Anne’s Future

It’s been a while since I’ve written specifically about Anne and her recovery. Frankly, it’s because writing requires thinking and thinking about Anne’s recovery is painful.

Don’t get me wrong…our lives with Anne are filled with joy. She’s a precious jewel, and we are so thankful for her. But the joy doesn’t alleviate the pain. Rather, the joy and pain mingle together – coexisting in this relentless “life after brain injury.”

Sometimes it’s hard for me to see the oh-so-slow changes in Anne, but they’re there! She’s getting stronger. As her muscles get stronger, they also have to re-learn how to move with other muscles in order to do the simplest task – such as standing up from a sitting position. Anne still can’t do this consistently. One day she will!

I think the biggest change has been because of a drug we started giving Anne in August. It’s not really a drug. It’s labeled a “medical food.” Vayarin‘s website calls it: “an innovative non-drug clinical dietary therapy for managing ADHD symptoms.” Anne did not have ADHD before the accident – it’s just one of the many effects of her extensive brain damage. She is unable to take traditional ADHD medication, so we’re trying the nutritional “medical food” route…

We’ve definitely seen a positive change in Anne over the last few months. She still has an extremely poor attention span and impulse control, but interestingly, her awareness of time has increased. Let me explain.

One of the effects of Anne’s brain injury was that she constantly lived in the present. For Anne, the future was too abstract to grasp and everything that happened in the “past” she thought happened “yesterday.” But now, Anne has a broader awareness of both the future and the past. She can describe with detail everything that happened earlier in the day and understands that some things happened that morning and other things happened the day before. She is also aware that she isn’t stuck in her present – and she can plan to change her present situation. For example, if she is in the living room by herself and doesn’t like it…instead of thinking, “I don’t like this, and I’m very upset,” she can think, “I don’t like this and how can I change this? I can get down off of my chair and scoot around the house on my bottom and go find my mom.” Which is exactly what she does!

This is all very wonderful but awareness of the future also has its downfalls… Now Anne is asking hard questions like, “Mom, I thought this brain injury would be ok, but it’s not. When will it get better?” And…”I pray for God to let me walk again. Why doesn’t God hear my prayers?” In other words, she’s starting to wrestle with a future which is unknown – and forced to trust a God she can’t see. Seeing Anne wrestle with her faith is both heart-wrenching and heart-warming. Much like the mixture of joy and pain I experience every time I look at her. Joy for what she is…Pain for what she’ll never become.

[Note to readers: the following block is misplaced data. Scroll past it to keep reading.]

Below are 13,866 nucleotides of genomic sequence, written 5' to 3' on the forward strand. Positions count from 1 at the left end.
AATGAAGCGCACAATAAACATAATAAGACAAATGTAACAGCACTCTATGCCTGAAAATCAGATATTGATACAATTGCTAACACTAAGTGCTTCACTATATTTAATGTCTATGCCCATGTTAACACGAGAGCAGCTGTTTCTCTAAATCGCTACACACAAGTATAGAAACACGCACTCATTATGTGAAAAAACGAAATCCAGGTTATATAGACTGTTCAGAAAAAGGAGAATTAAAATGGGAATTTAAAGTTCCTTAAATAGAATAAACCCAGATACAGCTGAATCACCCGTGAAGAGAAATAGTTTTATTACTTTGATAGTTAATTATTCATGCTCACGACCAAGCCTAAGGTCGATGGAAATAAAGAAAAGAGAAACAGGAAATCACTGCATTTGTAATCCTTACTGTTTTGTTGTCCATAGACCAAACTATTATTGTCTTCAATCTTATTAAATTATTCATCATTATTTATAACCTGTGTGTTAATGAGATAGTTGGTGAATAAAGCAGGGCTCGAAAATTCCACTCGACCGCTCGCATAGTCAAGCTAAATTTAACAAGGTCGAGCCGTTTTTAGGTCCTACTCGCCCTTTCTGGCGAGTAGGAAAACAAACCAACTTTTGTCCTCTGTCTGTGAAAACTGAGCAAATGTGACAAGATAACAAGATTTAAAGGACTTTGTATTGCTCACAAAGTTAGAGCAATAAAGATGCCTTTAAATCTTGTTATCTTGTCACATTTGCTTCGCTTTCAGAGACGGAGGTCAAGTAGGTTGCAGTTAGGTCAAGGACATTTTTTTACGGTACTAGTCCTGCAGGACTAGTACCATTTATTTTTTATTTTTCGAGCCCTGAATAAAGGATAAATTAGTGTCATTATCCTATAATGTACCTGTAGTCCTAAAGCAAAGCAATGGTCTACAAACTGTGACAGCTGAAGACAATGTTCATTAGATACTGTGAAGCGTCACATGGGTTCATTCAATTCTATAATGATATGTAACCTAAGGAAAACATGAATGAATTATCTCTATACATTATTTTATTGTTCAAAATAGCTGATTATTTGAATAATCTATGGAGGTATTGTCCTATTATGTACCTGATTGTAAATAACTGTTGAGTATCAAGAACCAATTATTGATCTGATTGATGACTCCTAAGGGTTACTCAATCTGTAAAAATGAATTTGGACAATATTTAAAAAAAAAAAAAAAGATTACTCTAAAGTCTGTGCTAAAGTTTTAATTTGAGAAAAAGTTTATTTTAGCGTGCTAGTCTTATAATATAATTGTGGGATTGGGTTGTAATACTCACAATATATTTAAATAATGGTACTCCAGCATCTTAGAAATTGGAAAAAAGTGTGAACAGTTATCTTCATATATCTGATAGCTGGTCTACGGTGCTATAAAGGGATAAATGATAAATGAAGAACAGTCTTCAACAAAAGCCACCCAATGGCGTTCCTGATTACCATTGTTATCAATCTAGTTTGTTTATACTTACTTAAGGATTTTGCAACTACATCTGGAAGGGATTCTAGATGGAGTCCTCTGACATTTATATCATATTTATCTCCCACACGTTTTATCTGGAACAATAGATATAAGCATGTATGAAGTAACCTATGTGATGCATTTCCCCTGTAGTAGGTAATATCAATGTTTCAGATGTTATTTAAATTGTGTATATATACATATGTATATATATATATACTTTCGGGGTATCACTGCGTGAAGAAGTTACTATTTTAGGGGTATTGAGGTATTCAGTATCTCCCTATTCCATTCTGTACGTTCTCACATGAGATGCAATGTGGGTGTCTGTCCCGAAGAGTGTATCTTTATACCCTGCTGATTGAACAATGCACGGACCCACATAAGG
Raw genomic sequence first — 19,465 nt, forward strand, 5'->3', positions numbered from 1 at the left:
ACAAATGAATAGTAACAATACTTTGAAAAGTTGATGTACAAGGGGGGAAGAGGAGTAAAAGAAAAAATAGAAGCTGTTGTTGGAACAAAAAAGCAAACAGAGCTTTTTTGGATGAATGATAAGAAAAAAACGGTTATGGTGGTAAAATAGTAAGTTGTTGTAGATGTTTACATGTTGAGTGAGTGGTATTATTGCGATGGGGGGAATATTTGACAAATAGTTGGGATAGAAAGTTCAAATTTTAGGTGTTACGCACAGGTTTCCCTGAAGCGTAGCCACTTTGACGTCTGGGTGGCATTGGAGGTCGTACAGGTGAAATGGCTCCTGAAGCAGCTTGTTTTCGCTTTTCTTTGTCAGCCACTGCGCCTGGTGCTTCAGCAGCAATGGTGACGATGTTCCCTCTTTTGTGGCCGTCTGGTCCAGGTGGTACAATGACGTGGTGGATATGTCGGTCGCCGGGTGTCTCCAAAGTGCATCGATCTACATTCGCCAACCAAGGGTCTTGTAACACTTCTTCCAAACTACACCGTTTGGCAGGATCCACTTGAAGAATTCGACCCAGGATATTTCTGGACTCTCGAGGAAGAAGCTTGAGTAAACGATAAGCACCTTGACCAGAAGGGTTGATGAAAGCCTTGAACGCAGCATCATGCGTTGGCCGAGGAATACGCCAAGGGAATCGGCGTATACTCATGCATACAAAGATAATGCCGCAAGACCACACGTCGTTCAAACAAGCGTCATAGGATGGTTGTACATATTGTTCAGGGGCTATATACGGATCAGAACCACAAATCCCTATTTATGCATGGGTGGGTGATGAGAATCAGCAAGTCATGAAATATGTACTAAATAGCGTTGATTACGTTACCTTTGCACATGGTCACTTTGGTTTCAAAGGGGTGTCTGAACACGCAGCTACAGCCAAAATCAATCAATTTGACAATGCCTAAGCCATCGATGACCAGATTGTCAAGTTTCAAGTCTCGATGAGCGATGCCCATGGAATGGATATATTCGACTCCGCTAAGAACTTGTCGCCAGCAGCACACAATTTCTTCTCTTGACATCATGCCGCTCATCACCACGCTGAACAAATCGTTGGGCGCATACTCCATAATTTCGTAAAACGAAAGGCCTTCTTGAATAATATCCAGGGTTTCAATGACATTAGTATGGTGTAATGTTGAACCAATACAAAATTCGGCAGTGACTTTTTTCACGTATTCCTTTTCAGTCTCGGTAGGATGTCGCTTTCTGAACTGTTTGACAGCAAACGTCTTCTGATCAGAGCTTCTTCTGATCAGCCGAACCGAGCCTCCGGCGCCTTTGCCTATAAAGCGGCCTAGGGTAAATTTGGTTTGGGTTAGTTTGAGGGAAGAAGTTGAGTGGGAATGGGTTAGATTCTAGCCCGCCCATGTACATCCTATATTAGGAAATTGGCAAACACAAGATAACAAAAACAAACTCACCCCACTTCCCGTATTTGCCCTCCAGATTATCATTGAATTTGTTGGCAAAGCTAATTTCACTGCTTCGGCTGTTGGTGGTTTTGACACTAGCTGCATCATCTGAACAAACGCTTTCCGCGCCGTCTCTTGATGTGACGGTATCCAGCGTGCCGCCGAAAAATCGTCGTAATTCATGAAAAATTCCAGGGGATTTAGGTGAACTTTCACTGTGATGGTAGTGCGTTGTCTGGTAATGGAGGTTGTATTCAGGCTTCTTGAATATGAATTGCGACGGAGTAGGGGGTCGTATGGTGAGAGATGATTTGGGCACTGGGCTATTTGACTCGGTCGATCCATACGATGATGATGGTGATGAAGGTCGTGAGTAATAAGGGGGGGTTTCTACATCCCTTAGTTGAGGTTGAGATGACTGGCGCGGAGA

God, I pray for you to reveal yourself to Anne in a way that is unique and meaningful to her. I pray for your comfort for her when she is discouraged and your grace for her when she is angry with you. Please God, use Anne to bring joy to others – redeem her pain and suffering with a divine purpose. Give her joy. Amen.



8 thoughts on “Anne’s Future

  1. Claire Reid says:

    Beautifully written, Kathryn. Fletcher and Gayle were so encouraged by the progress Anne has made over the past year. I’m sure it is easier for us so see the changes since we don’t see her often enough. I’m just grateful she is still making progress. Key.

    So sorry we couldn’t make an impromptu ‘date’ at our mutual favorite Mexican restaurant. We’d love to try again!!!



    Liked by 1 person

  2. Your words remind me of the line from the hymn “Sacred Head Now Wounded” that says, “…sorrow and love flow mingled down…”
    That is one of my favorite lines of all hymns… the sense that within Christ’s passion on the cross there was a place where sorrow and love come together to create a scandalous kind of beauty.


  3. meganepwatson says:

    Joy doesn’t alleviate the pain…the joy and pain mingle together. Beautifully put, Kathryn, and how apt for Anne, for you, and for all of us. Oh, the growing pains of re-learning how to move as muscles gain new strength, and oh the growing pains of testing faith in new knowledge of both pain and joy! Thank you for always pointing us to Christ. Echoing your words of prayer and standing with you before the throne. Xo


  4. Mary Ellen says:

    Kathryn, thank you for honestly sharing your joys and sorrows. You were lifted up last Wednesday at church prayer. We love you all so much!


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